How to Grow: Lilac Pruning

Learn how to prune and care for lilacs in this video. It includes information on pruning an overgrown lilac.


Everyone loves lilacs these beautiful spring flowering shrubs have fragrant flowers that add lots of color and they’re great harbingers of summer. They can be grown as individual plants around the house or in the lawn or even as a hedge plant. They require little care and faithfully produce flowers every year as long as they’re happy. But lilacs do need six to eight hours of full sun a day. That way they’ll actually bloom their best. Some of them can grow really big so you have to prune them every year to keep them a manageable size. If you don’t they’ll grow into monsters so this is. How do you prune lilacs?

These are the dead seed heads that are there after flowering. With a hand pruners snip off the dead flowers before they form seeds. This not only tidies up the plant it allows the shrub to send more energy into growing leaves and flower buds and less into growing seeds. Some people think that if you don’t deadhead you won’t get as many flowers next year. I’ve noticed, though, that if you have an older, stronger shrub that’s not the case. But with weaker, younger shrubs leaving the dead flowers in place may inhibit flower buds from forming the next spring.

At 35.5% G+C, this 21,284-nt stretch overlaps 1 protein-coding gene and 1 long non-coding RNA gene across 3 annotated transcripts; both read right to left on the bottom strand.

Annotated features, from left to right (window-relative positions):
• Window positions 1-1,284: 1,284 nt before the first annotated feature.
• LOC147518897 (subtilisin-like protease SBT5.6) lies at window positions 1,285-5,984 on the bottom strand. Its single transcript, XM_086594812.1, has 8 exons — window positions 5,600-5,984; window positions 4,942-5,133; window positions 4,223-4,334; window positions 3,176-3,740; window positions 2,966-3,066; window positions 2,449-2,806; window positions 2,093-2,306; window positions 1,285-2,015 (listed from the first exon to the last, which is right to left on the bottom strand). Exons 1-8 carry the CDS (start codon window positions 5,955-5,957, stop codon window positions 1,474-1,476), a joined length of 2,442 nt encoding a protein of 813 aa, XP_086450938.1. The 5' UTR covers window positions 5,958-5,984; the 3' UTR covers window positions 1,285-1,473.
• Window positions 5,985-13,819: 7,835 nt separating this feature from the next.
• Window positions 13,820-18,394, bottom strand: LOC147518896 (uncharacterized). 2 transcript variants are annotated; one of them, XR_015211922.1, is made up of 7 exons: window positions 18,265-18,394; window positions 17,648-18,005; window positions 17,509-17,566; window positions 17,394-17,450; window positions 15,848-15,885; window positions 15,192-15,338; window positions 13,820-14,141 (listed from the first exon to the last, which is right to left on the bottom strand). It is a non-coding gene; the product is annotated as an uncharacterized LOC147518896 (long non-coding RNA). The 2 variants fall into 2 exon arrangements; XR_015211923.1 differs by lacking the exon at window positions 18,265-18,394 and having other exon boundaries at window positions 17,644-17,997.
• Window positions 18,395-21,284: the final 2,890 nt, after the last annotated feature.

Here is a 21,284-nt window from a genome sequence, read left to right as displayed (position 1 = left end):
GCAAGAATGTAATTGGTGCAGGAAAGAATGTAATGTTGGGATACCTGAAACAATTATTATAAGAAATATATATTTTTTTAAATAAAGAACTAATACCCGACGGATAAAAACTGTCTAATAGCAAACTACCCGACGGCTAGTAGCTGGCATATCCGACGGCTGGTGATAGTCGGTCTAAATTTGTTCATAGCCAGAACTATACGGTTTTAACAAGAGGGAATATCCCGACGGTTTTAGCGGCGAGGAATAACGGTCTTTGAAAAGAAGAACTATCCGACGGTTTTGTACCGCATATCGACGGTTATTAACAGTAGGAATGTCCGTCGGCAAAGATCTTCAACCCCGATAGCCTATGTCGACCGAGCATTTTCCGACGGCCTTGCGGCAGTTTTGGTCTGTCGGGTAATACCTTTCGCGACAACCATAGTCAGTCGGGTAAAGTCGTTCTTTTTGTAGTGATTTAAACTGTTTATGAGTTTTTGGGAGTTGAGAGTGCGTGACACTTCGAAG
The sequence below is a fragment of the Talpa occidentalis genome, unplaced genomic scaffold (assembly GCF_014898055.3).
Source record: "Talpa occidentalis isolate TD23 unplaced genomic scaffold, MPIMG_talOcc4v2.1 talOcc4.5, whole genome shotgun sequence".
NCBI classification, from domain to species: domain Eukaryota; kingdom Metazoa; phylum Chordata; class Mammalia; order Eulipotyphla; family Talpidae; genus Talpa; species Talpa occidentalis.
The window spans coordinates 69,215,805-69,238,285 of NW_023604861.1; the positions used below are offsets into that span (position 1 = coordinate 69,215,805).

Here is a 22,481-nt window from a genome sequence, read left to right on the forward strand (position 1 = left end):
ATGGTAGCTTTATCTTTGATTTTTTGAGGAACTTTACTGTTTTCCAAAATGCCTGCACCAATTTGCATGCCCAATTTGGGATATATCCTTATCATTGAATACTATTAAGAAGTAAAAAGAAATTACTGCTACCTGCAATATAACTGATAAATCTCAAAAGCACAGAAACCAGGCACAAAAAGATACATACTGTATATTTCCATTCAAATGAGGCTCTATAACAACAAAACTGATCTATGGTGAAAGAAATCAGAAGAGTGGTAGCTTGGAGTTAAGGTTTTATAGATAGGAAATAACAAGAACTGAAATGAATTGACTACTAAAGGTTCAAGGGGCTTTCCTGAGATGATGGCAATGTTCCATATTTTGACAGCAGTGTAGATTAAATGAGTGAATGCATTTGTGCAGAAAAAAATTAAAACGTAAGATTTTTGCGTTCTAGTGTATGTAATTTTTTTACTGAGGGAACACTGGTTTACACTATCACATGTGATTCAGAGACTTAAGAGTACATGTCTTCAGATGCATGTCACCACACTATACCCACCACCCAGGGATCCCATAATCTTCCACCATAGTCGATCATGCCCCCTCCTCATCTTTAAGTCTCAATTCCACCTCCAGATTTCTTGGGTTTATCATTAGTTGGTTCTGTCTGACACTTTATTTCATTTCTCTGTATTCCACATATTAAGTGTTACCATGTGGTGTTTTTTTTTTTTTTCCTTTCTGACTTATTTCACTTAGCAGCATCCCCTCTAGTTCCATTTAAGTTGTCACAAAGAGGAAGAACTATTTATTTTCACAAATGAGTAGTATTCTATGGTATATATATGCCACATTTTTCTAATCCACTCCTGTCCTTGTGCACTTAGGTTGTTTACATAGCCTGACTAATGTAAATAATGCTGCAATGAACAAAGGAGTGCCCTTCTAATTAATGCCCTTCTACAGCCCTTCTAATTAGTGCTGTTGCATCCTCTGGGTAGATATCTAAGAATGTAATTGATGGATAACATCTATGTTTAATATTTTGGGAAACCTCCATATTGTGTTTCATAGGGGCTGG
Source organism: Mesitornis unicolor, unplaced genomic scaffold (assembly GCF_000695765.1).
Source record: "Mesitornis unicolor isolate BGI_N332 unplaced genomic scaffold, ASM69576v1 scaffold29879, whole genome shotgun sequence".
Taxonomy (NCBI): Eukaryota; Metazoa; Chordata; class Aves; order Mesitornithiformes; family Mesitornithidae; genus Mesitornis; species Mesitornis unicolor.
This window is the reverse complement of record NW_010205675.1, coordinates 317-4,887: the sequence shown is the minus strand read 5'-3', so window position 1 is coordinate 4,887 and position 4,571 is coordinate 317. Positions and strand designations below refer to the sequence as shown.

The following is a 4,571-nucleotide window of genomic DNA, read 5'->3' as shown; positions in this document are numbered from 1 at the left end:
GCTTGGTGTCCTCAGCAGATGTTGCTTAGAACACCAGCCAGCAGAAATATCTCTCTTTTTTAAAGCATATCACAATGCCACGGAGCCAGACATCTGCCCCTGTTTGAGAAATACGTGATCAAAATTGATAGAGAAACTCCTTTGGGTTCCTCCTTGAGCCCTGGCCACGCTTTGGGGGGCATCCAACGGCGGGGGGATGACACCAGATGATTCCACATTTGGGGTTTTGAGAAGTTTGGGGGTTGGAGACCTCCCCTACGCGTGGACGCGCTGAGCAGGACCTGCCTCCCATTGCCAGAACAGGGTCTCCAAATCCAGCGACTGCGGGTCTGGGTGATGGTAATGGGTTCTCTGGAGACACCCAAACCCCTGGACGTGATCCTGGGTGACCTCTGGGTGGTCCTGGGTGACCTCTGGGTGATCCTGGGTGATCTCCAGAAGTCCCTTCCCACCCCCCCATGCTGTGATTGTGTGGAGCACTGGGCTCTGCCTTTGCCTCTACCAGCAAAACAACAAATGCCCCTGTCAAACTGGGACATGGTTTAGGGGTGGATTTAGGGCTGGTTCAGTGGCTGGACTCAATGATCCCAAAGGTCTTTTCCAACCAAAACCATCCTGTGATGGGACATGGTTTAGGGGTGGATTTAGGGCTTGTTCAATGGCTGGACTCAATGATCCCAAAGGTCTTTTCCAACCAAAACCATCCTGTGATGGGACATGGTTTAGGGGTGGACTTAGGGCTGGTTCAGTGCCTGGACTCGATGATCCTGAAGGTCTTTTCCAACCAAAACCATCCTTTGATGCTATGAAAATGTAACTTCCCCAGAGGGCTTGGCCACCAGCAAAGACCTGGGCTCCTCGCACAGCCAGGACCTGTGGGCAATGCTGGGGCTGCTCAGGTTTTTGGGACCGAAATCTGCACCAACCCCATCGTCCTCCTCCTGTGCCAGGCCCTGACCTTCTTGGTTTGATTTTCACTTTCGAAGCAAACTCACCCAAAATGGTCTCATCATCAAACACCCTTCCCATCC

After you’re done with deadheading you’ll need to prune your shrub to keep it a manageable size. You have to do this within six weeks after flowering because after that they’re forming their flower buds for next year. If you go and prune like in July, August, or September you may be pruning off flower buds for next year. You get fewer flowers. Here’s how to prune.

You want to take your branch back to side branches here and prune right above that. Cutback individual branches to just above a set of leaves or a side branch. This will stimulate the side branches to form and reduce the height. Cut to a height below what is ultimately what you want so it has room to grow back again. Avoid using hedge trimmers to cut everything even. The lilac just ends up looking like a gumdrop and doesn’t flower very well.

For overgrown lilacs like this one, you can prune it right back to the ground or even to a stump that’s a couple feet tall and it’ll grow back and eventually flower again. A better way to prune it is using a three-year rotational pruning technique. This way you prune out a third of the bush every year and you’ll never stop having flowers. Let me show you how to do that.

Remove one-third of the largest branches the first year to the ground or even to a couple feet tall. This will stimulate suckers to start growing. Select the best two or three suckers and remove the rest. Prune out the second third the next year and then do the same pruning of the suckers. After about three years the first year suckers will be large enough to flower and the shrub’s height will be reduced to a manageable size.

So deadheading your lilacs and pruning them to the right height every year will make a beautiful lilac that will flower for you every year and be a manageable size.

Go here for more on growing lilacs.